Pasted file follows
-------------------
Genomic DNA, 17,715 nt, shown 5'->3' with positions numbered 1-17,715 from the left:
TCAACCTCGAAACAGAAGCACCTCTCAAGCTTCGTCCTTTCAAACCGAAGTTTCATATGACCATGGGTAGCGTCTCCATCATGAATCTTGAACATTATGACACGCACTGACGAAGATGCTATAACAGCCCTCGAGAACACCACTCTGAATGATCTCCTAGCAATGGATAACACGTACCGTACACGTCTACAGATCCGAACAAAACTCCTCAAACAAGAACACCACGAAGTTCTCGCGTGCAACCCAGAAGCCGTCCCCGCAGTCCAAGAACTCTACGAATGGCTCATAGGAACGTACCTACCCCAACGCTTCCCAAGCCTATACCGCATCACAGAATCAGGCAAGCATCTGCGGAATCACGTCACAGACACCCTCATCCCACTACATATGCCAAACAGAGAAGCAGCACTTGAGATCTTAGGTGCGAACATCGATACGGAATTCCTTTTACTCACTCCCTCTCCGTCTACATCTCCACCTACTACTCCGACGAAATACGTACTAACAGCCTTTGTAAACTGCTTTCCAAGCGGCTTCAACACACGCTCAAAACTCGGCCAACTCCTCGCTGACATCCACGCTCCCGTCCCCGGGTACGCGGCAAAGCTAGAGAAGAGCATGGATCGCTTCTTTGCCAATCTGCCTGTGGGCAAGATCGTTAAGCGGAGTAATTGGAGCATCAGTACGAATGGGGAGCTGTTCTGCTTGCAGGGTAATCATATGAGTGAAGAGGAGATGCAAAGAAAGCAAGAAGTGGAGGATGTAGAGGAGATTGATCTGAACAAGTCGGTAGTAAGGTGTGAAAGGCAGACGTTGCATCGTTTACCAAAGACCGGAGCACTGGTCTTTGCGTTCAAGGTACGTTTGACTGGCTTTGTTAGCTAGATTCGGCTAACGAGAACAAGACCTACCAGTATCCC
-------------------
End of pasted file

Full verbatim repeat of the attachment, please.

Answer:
Genomic DNA, 17,715 nt, shown 5'->3' with positions numbered 1-17,715 from the left:
TCAACCTCGAAACAGAAGCACCTCTCAAGCTTCGTCCTTTCAAACCGAAGTTTCATATGACCATGGGTAGCGTCTCCATCATGAATCTTGAACATTATGACACGCACTGACGAAGATGCTATAACAGCCCTCGAGAACACCACTCTGAATGATCTCCTAGCAATGGATAACACGTACCGTACACGTCTACAGATCCGAACAAAACTCCTCAAACAAGAACACCACGAAGTTCTCGCGTGCAACCCAGAAGCCGTCCCCGCAGTCCAAGAACTCTACGAATGGCTCATAGGAACGTACCTACCCCAACGCTTCCCAAGCCTATACCGCATCACAGAATCAGGCAAGCATCTGCGGAATCACGTCACAGACACCCTCATCCCACTACATATGCCAAACAGAGAAGCAGCACTTGAGATCTTAGGTGCGAACATCGATACGGAATTCCTTTTACTCACTCCCTCTCCGTCTACATCTCCACCTACTACTCCGACGAAATACGTACTAACAGCCTTTGTAAACTGCTTTCCAAGCGGCTTCAACACACGCTCAAAACTCGGCCAACTCCTCGCTGACATCCACGCTCCCGTCCCCGGGTACGCGGCAAAGCTAGAGAAGAGCATGGATCGCTTCTTTGCCAATCTGCCTGTGGGCAAGATCGTTAAGCGGAGTAATTGGAGCATCAGTACGAATGGGGAGCTGTTCTGCTTGCAGGGTAATCATATGAGTGAAGAGGAGATGCAAAGAAAGCAAGAAGTGGAGGATGTAGAGGAGATTGATCTGAACAAGTCGGTAGTAAGGTGTGAAAGGCAGACGTTGCATCGTTTACCAAAGACCGGAGCACTGGTCTTTGCGTTCAAGGTACGTTTGACTGGCTTTGTTAGCTAGATTCGGCTAACGAGAACAAGACCTACCAGTATCCC